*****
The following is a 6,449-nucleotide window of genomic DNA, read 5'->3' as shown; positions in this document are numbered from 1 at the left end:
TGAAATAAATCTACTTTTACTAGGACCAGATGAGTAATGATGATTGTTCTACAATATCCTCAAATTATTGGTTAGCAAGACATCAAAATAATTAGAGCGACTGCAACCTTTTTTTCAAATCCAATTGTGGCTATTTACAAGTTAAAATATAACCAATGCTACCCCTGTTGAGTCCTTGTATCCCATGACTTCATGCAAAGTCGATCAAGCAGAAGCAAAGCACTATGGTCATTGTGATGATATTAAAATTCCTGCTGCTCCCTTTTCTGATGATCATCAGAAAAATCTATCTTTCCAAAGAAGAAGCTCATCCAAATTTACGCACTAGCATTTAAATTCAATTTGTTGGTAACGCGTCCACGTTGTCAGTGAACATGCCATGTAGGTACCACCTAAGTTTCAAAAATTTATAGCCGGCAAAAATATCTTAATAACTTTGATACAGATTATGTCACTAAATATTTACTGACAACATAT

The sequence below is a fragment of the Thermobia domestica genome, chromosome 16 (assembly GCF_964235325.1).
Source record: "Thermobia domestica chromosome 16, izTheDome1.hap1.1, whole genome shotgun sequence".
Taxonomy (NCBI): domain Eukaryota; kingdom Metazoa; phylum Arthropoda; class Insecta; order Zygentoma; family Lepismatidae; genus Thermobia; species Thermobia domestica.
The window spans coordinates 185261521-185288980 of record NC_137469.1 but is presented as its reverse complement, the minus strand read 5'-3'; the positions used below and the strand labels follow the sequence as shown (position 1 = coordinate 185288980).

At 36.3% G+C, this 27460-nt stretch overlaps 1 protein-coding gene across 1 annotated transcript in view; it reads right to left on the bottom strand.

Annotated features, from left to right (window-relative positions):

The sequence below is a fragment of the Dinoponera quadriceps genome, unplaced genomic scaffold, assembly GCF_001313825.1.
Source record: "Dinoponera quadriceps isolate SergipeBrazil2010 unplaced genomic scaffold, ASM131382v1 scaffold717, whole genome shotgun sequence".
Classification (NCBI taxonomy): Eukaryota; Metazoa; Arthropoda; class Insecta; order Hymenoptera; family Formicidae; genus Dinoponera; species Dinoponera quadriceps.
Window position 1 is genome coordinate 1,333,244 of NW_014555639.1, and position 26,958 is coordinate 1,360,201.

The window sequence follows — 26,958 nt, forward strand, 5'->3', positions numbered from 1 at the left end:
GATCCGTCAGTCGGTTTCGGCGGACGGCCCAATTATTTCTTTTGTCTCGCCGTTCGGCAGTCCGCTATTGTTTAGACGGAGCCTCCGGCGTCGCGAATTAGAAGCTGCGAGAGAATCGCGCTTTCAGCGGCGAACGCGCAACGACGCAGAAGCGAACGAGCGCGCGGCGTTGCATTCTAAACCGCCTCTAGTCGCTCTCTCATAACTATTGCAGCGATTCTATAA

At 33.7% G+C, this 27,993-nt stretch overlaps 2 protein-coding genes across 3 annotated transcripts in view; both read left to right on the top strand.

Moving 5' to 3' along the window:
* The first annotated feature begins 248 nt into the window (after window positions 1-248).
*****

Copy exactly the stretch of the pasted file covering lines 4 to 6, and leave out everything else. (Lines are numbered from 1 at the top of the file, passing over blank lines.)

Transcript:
Source record: "Thermobia domestica chromosome 16, izTheDome1.hap1.1, whole genome shotgun sequence".
Taxonomy (NCBI): domain Eukaryota; kingdom Metazoa; phylum Arthropoda; class Insecta; order Zygentoma; family Lepismatidae; genus Thermobia; species Thermobia domestica.
The window spans coordinates 185261521-185288980 of record NC_137469.1 but is presented as its reverse complement, the minus strand read 5'-3'; the positions used below and the strand labels follow the sequence as shown (position 1 = coordinate 185288980).